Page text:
Pro Basketball's 2000 Point ClubThis article was originally published at NBCSports.com on 1/18/07; the text has been slightly modified and the charts have been updated to include statistics from the 2006-07 season
Scoring 2000 points in an NBA season requires a rare combination of productivity and durability. If a player participates in all 82 games he must average 24.4 ppg to reach this milestone. Every missed game requires an extra .3 ppg to stay on pace for 2000 points. Pro basketball’s 2000 point club has operated under these rules for decades, unlike some of the "clubs" in other major sports. For instance, when Jim Brown first rushed for over 1000 yards he did it in a 12 game season, necessitating an average of better than 83 yards per game; today’s running backs can crank out 1000 yards in a 16 game season by averaging just 62.5 ypg.
There were no 2000 point scorers in basketball’s early years for two reasons: the season was shorter in length and the lack of a 24 second shot clock led to a lot of stalling, which greatly reduced scoring. The NBA lengthened the season to 72 games in 1953-54 and introduced the shot clock in 1954-55. In 1957-58, George Yardley of the Detroit Pistons became the first member of the 2000 point club, leading the league with 2001 points (27.8 ppg). That was by far the best season of the Hall of Famer’s seven year NBA career. He retired two years later at the age of 31 and started an engineering company. It was not uncommon at that time for NBA players--even All-Stars--to retire young because they could make more money in private business than they could in the NBA.
Bob Pettit was the only 2000 point scorer in 1958-59 (2105 points, 29.2 ppg), the first of five times that he scored 2000 points in a season. The 2000 point club’s roster expanded greatly in the 1960s when Wilt Chamberlain, Oscar Robertson and Elgin Baylor arrived in the league. Chamberlain became the first rookie to score 2000 points and he went on to score at least 2000 points in each of his first seven seasons. Chamberlain still has the two highest single season point totals ever and four of the top five. Robertson entered the NBA a year after Chamberlain did and also scored at least 2000 points in each of his first seven seasons. Robertson and Karl Malone are the only NBA or ABA players to have at least six 2000 point seasons without winning a single scoring title; that is a result of their careers overlapping the careers of Wilt Chamberlain and Michael Jordan respectively. Baylor had five 2000 point seasons and would have had many more had he not missed games due to military service and some serious knee injuries.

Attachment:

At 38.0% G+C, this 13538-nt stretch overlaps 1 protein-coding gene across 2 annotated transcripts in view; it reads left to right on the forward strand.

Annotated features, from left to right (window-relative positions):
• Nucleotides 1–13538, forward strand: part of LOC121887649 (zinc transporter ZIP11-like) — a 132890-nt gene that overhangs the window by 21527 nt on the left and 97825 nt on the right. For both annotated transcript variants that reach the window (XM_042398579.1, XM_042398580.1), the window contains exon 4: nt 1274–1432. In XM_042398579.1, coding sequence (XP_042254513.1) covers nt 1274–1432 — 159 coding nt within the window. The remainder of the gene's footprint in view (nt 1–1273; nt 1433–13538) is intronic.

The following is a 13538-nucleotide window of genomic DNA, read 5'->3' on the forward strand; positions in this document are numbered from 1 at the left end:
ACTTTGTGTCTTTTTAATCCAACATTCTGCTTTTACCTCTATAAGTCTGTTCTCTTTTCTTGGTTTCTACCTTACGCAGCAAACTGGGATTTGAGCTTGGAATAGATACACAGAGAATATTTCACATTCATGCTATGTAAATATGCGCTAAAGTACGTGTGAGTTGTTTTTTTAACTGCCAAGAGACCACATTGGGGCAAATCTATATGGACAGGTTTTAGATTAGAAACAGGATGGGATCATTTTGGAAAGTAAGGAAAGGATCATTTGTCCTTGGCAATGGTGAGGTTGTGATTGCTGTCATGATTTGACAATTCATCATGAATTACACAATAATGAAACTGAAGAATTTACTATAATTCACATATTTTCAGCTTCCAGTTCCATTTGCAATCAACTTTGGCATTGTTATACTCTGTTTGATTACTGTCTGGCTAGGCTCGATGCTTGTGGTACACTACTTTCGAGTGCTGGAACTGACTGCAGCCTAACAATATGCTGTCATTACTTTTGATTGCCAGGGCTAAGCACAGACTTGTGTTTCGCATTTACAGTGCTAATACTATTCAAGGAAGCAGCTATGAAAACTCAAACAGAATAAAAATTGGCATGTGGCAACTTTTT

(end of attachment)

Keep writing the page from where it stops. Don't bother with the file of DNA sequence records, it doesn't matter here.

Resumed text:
Kareem Abdul-Jabbar tied Chamberlain and Robertson’s mark in 1976-77 with his seventh 2000 point season. Jabbar established a new standard by recording his eighth and ninth 2000 point seasons in 1979-80 and 1980-81, by which time he was 34, the oldest player yet to accomplish this; that feat was later surpassed by Alex English (35), Michael Jordan (35) and Karl Malone (36). Jordan’s 11 2000 point seasons were the most of all-time for just two years before Malone recorded his 12th such season. Jordan lost nearly two whole seasons to his minor league baseball career and most of a third season because of a broken foot or else he would likely have notched 14 2000 point seasons. English broke Chamberlain and Robertson’s record by stringing together eight consecutive 2000 point seasons but Malone later tallied 11 in a row; he might have run that number to 13 if not for the lockout that shortened the 1999 season to 50 games. Jordan’s best streak of seven in a row was ended by his first retirement and Dominique Wilkins’ string of seven straight was snapped after he ruptured his Achilles; he came back from that injury and posted one more 2000 point season.